The good, the bad (and the sometimes ugly) amendments to the Digital Markets Act: Part 2
This week is a crucial milestone for the European Union’s plans to regulate the digital economy, as key lawmakers in the European Parliament are readying to shape the fate of the platform services of Google, Apple, Facebook, Amazon, and Microsoft.
Members of the Parliament’s Internal Market and Consumer Protection Committee (IMCO) today discussed the changes they want to the European Commission’s proposed Digital Markets Act (DMA) aimed at ensuring “fairness and contestability” in Europe’s digital economy.
The Committee, which holds the pen on the Commission’s proposal, is debating 1199 amendments. The Committee on Economic and Monetary Affairs (ECON) and Committee on Industry, Research and Energy (ITRE) draft opinions had some interesting amendments, discussed in part 1 of this series. Now it’s time to look at “the good, the bad, and the ugly” from the IMCO draft report.
There are certain amendments that nudge the DMA in the right direction, making it better at solving the issues lawmakers want to address, more flexible to take into account the varying business models of companies designated as gatekeepers, and more future-proof. According to Amendment 861,
“The gatekeeper shall be granted the opportunity to engage in a regulatory dialogue, whereby the Commission can further specify relevant measures that the gatekeeper concerned shall adopt in order to effectively comply with those obligations.”
The only way to get a DMA that is fit for the digital age in practice, is to have a DMA enforcer that is fit for the digital age, and that means addressing one of the concerns raised by the Commission’s own experts on digital competition policy. Digital markets are complex and fast moving, and it’s difficult for regulators to keep up with the times. This leads to information asymmetries, a less dynamic regulator, and a climate of suspicion and mistrust. An ex-ante enforcement framework should be about engineers and government experts discussing how best to balance conflicting objectives and finding the right trade-offs between the many effects of different digital product designs. Regulatory dialogue is the best way to achieve that, and encouraging it would help ensure enforcement has the intended effects.
Not all amendments are good however, and some could have counterproductive or unpredictable effects when implemented. In contrast to the amendments that seek to minimise the unintended consequences of the DMA, Amendments 889, 901 and 910 would strike out the Articles that allow for some much needed adjustment mechanisms and safeguards. This would risk making the DMA disproportionate and ripe for legal challenge, particularly since it contains far-reaching and ambiguous obligations in Articles 5 and 6 that will apply to a diversity of core platform services, with a one-size-fits-all approach.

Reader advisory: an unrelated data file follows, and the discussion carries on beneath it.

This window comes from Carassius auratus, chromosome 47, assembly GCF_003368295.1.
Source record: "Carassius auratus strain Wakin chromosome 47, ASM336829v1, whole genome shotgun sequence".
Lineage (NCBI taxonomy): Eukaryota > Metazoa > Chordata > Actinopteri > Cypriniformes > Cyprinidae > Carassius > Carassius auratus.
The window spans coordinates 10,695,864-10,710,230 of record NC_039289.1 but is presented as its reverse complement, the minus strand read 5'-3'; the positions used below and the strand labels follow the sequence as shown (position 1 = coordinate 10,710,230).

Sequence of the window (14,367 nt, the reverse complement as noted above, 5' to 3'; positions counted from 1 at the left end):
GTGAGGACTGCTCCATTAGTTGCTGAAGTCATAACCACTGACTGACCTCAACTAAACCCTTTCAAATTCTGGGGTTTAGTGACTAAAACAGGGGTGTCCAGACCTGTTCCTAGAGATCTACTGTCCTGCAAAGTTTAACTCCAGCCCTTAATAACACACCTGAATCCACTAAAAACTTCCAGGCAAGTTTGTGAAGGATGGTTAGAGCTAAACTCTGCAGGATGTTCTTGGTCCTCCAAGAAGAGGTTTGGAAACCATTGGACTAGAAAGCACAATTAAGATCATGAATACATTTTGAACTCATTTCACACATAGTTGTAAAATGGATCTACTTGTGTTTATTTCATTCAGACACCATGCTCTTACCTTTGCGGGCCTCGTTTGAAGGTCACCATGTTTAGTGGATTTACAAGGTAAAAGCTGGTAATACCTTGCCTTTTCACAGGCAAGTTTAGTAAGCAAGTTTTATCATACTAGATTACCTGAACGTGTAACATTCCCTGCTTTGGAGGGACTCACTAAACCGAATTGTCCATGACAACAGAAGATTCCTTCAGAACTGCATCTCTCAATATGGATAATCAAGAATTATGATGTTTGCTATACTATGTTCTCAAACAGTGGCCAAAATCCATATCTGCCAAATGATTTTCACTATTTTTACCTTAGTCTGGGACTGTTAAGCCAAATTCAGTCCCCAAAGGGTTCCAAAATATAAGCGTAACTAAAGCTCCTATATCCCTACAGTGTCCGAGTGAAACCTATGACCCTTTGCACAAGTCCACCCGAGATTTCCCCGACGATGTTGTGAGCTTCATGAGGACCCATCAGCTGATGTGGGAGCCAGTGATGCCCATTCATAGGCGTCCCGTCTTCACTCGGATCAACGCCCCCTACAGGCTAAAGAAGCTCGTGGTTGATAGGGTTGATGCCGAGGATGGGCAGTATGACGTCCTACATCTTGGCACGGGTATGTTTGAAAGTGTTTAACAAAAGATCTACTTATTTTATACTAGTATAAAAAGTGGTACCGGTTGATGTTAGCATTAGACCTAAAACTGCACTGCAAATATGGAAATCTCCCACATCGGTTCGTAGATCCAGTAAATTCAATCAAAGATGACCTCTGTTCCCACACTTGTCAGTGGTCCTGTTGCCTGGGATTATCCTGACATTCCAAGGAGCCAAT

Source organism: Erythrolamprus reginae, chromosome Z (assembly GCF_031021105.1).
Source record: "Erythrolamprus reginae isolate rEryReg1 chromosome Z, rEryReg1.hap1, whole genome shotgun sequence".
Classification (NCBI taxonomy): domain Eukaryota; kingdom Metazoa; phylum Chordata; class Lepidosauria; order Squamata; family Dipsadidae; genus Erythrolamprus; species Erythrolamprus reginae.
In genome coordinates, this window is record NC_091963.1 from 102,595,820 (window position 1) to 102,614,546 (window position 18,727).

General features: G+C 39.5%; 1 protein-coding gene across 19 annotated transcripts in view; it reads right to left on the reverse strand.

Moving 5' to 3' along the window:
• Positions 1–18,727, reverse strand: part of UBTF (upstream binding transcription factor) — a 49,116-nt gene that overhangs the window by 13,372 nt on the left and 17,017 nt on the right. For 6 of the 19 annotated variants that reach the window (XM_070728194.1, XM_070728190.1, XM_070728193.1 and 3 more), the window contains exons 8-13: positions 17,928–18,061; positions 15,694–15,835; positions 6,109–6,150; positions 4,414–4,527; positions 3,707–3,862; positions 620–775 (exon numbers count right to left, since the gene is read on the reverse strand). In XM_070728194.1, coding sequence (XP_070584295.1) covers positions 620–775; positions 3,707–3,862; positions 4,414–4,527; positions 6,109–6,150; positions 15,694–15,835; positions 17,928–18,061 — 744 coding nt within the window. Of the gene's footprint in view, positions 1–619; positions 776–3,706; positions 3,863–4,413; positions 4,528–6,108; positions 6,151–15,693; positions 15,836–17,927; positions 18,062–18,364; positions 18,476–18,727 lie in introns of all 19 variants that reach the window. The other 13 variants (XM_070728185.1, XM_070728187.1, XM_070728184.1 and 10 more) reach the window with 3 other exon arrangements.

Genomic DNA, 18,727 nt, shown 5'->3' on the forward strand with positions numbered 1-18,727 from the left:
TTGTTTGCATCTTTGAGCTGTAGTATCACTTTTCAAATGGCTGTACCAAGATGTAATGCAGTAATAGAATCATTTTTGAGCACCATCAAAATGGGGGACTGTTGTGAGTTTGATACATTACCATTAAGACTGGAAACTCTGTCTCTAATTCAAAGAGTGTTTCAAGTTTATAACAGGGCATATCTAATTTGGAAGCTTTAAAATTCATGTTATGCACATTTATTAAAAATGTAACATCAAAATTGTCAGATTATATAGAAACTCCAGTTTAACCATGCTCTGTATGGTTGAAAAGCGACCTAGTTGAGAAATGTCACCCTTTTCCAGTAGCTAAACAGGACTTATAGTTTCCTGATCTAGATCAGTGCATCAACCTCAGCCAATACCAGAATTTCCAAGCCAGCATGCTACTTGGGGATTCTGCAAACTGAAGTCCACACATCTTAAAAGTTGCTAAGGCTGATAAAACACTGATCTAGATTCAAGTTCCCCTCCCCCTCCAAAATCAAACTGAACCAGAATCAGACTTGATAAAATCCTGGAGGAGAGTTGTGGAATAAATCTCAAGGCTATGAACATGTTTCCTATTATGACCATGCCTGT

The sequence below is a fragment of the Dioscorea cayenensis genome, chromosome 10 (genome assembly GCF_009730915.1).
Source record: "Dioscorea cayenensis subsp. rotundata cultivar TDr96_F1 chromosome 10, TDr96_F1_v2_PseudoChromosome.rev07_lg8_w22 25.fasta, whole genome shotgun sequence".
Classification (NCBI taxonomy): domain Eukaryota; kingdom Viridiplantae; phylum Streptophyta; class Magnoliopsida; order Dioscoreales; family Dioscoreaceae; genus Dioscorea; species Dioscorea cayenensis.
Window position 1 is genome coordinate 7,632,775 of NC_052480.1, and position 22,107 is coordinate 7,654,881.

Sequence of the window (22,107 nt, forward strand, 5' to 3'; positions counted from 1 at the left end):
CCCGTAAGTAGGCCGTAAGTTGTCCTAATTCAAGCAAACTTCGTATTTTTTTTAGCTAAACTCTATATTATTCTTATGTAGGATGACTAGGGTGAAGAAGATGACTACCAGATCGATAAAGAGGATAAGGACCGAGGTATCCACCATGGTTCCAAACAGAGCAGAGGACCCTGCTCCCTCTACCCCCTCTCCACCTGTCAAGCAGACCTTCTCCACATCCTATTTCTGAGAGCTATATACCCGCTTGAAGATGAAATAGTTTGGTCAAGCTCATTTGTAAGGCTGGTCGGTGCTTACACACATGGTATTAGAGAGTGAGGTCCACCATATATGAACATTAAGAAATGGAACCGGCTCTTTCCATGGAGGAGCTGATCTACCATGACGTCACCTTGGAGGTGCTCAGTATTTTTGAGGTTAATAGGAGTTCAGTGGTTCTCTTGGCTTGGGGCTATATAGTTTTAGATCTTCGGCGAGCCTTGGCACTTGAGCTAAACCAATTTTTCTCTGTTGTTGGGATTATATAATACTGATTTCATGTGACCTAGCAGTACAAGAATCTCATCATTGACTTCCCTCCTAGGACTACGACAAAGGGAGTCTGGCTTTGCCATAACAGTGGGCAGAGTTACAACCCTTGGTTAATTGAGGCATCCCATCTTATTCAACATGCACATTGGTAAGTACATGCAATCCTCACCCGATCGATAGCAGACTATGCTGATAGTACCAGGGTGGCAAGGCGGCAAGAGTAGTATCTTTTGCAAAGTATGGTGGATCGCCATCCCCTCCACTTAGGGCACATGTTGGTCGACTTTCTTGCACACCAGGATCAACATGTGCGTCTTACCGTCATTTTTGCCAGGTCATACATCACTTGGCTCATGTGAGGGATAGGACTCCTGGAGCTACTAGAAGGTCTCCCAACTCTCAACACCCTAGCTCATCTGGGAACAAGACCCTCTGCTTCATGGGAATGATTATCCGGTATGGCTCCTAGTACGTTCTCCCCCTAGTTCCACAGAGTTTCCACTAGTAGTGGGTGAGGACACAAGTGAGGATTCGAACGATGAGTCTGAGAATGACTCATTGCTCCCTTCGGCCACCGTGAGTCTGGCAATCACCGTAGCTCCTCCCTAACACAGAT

The IMCO amendments offer a range of proposals that could short-circuit attempts to comply in good faith, carrying the very real risk of harm to the quality of core platform services in Europe, and the many consumers and business users who enjoy them. Unrealistic timelines in the DMA are a real concern, and have been suggested in the ECON and ITRE draft opinions as well. Under IMCO amendments, the deadline for companies to assess whether they meet the thresholds for ‘gatekeeper’ status would be cut from the original three months to 2 months (Amendment 526), 1 month (Amendment 523, 525), 45 days (Amendment 527), or even 10 days (Amendment 528). The deadline for complying with gatekeeper obligations would also be shortened from six months to 4 months (Amendment 579), 3 months (Amendment 580), 2 months (Amendments 573, 578, 581, 582).
The reality is that complying with the DMA will involve a level of technical complexity that has not even been estimated. Some obligations require designated gatekeepers turn internal company tools and technical infrastructure into services for rivals. Without a reasonable timeframe to comply, this could either result in creating lots of new cybersecurity vulnerabilities, or shutting the service off completely. Neither of those would be good for the consumers and European business users who enjoy core platform services.
That’s why amendments that would increase the fines for breaches of the DMA obligations are also risky. Currently the fines proposed are up to 10% of a company’s worldwide turnover, the same as antitrust cases, but without any proof of harm, or relation to a company’s European activities. That makes them somewhat arbitrary, and a big risk particularly for the more ambiguous obligations (and in the absence of regulatory dialogue). The amendments suggest increasing the fines to up to 30 percent (Amendments 1099, 1007). This will encourage a very conservative and risk-averse approach to implementation, and carries the potential for overcompliance and the degradation of core platform services that many European consumers and business users enjoy.